The concept is based on a clock as a metaphor for time, change and memory, elements that play an important role in the lives of Lindestedes elderly residents; this idea also stems from the way the buildings physically resemble a clock rotating around its axis. Divided into different sections, these components work together to stimulate interaction and communication between the residents and life outside Lindestede in a logic, natural way.
A chrildrens farm is constructed near the front entrance of the building, acting as a bridge between the town and Lindestede, to encourage mutual use, generating participation and conversation, as well as physical contact -with the animals as 'excuse'.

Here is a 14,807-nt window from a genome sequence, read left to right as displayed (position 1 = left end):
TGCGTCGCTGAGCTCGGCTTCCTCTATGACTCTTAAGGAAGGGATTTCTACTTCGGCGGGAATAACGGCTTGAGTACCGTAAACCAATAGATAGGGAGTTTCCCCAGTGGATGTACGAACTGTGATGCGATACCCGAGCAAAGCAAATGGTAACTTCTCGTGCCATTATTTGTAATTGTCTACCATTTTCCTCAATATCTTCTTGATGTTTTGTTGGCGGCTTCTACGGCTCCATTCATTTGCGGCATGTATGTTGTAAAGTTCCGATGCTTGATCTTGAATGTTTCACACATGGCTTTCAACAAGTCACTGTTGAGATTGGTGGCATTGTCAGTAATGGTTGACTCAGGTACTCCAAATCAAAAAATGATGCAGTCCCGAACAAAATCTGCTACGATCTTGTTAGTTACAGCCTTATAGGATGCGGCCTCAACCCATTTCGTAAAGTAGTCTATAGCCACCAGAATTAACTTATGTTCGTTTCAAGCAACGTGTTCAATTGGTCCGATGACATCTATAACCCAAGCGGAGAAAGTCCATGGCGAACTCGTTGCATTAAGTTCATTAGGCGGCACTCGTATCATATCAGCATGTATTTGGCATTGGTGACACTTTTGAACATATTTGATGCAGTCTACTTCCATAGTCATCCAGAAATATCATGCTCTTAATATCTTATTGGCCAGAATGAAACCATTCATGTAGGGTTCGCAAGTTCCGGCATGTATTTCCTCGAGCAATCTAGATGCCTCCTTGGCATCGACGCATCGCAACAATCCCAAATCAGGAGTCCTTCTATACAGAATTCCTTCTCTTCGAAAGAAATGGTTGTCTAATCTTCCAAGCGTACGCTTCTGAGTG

A meadow with horses extends into Lindestedes private gardens; the horses can be spotted from time to time within the inner courtyards of the complex. Different horses form the town spend time here, among them the Friesian horse that is a native thoroughbred dating back to the 13th century.
Stretched fields echo the history and origin of the surrounding landscape. Residents, families, and schools are invited to grow vegetable, herb and flower gardens.
Evaluation of the project was envisioned (but not realized) minimum a year after its completion. Assessing the garden is essential; the intended effects of the design need to be able to root first. Observers, residents, staff, visitors, artists and architect plan to record experiences to be published as publication or documentary, including reflections of others with specific knowledge, experience or vision related to the project.